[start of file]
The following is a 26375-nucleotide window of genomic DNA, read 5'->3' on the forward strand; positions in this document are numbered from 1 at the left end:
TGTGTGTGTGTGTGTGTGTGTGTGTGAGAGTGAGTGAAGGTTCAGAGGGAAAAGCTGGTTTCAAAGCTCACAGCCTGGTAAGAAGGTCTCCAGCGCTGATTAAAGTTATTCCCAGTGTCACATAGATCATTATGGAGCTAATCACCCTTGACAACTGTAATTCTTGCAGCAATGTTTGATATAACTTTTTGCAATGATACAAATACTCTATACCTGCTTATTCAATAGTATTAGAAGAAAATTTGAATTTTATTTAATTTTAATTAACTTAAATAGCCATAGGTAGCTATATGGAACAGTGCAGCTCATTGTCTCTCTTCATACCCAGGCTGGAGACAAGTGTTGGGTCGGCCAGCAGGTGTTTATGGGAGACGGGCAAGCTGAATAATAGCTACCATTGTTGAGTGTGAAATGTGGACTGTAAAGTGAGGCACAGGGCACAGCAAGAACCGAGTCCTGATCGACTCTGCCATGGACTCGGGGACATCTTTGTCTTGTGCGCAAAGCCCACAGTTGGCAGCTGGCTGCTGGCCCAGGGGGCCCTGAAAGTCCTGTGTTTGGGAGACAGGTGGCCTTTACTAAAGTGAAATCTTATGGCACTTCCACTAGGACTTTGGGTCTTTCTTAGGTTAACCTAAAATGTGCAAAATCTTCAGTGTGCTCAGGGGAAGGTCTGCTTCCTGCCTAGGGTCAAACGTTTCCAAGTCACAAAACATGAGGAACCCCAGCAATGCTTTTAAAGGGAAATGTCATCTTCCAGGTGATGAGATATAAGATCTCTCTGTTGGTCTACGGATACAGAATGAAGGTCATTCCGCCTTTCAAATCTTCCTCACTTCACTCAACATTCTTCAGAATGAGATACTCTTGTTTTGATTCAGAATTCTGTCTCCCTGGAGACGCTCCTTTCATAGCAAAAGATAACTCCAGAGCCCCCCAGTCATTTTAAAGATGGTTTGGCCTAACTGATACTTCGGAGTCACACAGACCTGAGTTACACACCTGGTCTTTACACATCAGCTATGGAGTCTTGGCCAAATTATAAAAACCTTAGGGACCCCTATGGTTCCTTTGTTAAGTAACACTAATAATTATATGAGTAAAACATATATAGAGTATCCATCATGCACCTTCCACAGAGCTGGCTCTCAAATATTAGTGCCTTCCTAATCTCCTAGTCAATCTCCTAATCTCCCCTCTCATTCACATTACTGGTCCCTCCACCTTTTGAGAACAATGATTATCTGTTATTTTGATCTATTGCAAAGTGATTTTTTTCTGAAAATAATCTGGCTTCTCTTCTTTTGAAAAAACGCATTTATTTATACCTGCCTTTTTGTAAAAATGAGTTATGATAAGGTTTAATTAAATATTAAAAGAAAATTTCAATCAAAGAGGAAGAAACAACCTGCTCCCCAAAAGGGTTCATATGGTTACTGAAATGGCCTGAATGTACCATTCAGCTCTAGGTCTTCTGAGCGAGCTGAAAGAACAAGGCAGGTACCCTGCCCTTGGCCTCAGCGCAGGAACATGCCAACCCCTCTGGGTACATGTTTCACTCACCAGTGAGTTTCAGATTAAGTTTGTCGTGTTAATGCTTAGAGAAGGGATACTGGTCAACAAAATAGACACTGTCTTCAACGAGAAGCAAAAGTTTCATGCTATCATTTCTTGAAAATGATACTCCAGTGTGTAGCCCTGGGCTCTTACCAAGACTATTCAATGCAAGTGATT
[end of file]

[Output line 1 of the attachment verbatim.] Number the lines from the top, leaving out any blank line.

The following is a 26375-nucleotide window of genomic DNA, read 5'->3' on the forward strand; positions in this document are numbered from 1 at the left end: